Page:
23 April 2021

Last will or inheritance contract?

  • Articles
  • Legal
  • Inheritance / Succession

The legal succession is not always advantageous, since, for example, couples who live together but are not married are not legal heirs of each other. If you want to make your own decisions about your assets, you must draw up an inheritance contract or a last will.

Last Will or Inheritance Contract?

If an individual wishes to draw up a last will, one must choose out of two instruments: the last will and the inheritance contract. But what instrument should be chosen in which situation?


Q: What is a last will?

A: A last will is a unilateral testamentary disposition – a declaration in which an individual regulates his/her future estate. The individual disposes himself, without the involvement of a third person and is therefore not bound by the will and wishes of third individuals.


Q: In what form should the last will be drawn up?

A: The last will is valid if it is either handwritten from the beginning to the end, dated and signed by the capable individual himself, or if it is publicly certified by a notary.


Q: May a last will be amended or revoked at any time?

A: Yes, the last will may be amended or revoked at any time. As a principle, a later last will replaces the existing one if it is not a mere amendment.


Q: When is a last will the preferred instrument?

A: Because the last will may be revoked or amended unilaterally at any time, it is primarily chosen for individuals being in a less complex financial situation or as an immediate measure or temporary disposition until a comprehensive estate planning has been completed. Additionally, a last will may be chosen in cases where the life situation of the disposing individual is subject to constant changes requiring flexible adjustment options. Finally, the last will may also be chosen if the disposing individual does not wish to be bound to his/her spouse/registered partner or children but wishes to retain flexibility for future developments.


Q: Can a joint last will be made with the spouse/registered partner?

A: A joint last will in which two or more individuals dispose in the same document, each one writing down and signing his/her dispositions individually, is only valid if each disposition can be allotted to the respective author and the free revocability of the respective dispositions is ensured. A so-called joint last will on the contrary, in which the joint dispositions are linked in such a way that the validity of the disposition of one testator stands or falls with the validity of the disposition of the other (often written in ""we"" form), can be challenged before Court in Switzerland. If binding dispositions are to be made, an inheritance contract must be concluded between the parties. It is highly recommended to seek prior legal advice.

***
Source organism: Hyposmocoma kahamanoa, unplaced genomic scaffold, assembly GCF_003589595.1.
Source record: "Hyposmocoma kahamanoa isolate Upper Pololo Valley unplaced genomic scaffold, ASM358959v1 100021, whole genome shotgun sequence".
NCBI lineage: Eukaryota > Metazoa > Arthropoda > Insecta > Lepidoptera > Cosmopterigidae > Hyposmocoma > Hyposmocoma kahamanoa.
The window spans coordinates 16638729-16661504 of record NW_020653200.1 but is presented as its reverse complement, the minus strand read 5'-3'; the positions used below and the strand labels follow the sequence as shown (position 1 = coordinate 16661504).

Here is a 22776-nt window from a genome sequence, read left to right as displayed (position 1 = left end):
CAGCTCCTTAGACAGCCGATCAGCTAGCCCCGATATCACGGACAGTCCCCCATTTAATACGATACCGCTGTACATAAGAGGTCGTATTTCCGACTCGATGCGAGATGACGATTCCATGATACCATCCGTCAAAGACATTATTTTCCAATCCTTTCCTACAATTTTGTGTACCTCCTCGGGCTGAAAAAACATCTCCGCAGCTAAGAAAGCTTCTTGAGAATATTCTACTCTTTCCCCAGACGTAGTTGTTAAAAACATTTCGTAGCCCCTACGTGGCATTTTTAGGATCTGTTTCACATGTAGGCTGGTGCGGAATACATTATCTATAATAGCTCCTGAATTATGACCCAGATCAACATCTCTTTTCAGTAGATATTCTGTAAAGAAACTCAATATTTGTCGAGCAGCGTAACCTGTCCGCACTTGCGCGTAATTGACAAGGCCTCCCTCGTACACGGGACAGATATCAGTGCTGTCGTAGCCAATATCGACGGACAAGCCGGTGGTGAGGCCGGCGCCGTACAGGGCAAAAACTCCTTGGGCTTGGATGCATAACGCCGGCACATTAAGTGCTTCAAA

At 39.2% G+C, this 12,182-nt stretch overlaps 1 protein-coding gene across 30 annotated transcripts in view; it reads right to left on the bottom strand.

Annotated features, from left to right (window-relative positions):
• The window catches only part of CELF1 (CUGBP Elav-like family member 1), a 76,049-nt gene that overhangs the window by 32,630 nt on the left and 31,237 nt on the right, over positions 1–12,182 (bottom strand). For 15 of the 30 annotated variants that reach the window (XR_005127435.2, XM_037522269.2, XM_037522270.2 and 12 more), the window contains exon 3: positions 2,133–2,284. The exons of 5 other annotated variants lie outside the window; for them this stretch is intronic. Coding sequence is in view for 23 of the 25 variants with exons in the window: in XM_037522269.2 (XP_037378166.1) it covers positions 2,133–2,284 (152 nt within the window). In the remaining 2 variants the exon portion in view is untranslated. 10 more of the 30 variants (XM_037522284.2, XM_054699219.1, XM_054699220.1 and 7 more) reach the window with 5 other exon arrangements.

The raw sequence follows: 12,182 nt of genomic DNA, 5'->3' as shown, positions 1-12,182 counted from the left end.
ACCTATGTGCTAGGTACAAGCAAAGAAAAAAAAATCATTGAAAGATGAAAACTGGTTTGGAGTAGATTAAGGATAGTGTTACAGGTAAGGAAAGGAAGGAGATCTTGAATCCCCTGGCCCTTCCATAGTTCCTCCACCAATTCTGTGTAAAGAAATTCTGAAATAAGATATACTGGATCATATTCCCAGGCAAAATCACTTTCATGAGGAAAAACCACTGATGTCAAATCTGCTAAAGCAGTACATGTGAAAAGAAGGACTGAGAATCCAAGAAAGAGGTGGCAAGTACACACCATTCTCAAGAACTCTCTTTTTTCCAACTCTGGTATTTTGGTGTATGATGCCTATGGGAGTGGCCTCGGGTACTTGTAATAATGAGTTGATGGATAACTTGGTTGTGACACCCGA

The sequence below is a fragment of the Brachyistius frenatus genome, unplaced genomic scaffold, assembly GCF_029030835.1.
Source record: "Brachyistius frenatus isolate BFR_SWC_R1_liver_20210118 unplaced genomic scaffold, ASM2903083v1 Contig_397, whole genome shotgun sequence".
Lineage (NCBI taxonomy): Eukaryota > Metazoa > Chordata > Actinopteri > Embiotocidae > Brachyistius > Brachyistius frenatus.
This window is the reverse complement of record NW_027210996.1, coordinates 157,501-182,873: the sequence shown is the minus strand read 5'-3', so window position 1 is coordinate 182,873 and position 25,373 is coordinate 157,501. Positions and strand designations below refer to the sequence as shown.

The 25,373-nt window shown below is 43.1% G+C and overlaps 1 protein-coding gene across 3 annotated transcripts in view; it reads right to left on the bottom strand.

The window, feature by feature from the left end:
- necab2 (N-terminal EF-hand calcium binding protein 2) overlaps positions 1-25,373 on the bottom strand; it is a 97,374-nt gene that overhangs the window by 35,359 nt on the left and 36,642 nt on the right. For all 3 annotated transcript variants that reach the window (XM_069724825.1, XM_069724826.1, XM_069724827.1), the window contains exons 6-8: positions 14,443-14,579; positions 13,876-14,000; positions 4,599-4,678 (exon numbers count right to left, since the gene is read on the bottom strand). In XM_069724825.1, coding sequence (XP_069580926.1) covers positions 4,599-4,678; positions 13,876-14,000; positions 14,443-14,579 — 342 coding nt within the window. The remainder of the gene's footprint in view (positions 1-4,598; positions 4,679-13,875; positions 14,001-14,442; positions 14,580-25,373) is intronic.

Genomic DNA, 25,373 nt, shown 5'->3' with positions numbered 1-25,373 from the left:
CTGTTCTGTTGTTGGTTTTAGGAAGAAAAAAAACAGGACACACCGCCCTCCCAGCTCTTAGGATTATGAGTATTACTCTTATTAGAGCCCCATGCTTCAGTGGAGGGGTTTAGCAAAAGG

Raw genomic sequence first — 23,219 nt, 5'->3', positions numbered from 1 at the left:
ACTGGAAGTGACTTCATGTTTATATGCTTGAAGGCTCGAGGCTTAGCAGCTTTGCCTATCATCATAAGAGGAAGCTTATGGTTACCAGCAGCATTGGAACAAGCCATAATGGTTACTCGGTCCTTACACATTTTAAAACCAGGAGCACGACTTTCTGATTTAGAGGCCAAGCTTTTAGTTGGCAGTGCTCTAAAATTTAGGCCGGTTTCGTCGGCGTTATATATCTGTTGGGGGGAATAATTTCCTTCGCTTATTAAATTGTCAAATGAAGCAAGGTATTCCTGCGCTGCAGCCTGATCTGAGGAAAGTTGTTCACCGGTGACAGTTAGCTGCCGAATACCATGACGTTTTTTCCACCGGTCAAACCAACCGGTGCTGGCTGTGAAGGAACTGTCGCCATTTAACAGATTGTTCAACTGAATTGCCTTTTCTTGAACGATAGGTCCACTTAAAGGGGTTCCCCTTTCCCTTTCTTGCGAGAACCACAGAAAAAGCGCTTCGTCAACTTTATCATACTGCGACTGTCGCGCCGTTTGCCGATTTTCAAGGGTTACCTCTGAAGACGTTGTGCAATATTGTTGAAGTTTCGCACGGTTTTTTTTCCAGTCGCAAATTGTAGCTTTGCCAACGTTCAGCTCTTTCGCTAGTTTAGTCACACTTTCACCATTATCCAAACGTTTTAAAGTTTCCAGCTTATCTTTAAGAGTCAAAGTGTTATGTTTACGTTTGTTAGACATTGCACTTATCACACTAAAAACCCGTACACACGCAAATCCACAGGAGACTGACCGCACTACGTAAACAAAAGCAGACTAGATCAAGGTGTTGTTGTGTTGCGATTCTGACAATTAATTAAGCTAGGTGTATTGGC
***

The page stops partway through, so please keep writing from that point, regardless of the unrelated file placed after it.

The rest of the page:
Q: How does an inheritance contract differ from the last will?

A: The inheritance contract is a contract between at least two individuals in which at least one of the parties makes binding testamentary dispositions.


Q: In what form is the inheritance contract concluded?

A: The inheritance contract must be concluded by the contracting parties before the public notary in the presence of two witnesses.


Q: May an inheritance contract be amended or cancelled at any time?

A: Apart from a few cases, an inheritance contract may only be dissolved or amended with the agreement of all contracting parties.


Q: When is the conclusion of an inheritance contract recommended?

A: The conclusion of an inheritance contract may be chosen if the parties wish a reciprocal contractual binding, e.g., between spouses/registered partners and common or non-common children. For example, upon the death of the first parent, the children may waive their compulsory share in favour of the surviving parent. Or it may be agreed between the parties that a company or property shall remain in the family of one spouse only.


Q: When is there a need for advice?

A: In case of more complex financial situations or a family situation with no children or descendants from different relationships, it is recommended to seek advice from a specialist. The advice whether a last will or an inheritance contract is recommended shall be sought at an early stage and all parties concerned shall be involved, particularly if an inheritance contract will be concluded.


Our estate planning and inheritance law team will be happy to offer you and your spouse/partner or your family an initial, inexpensive information meeting of one hour enabling you to familiarize with the basic principles of inheritance law. Thereafter, we gladly advise you on all matters relating to the drafting or amendment of last wills and inheritance contracts, which can be notarized directly in our in-house notary's office in Zug. We look forward to hearing from you.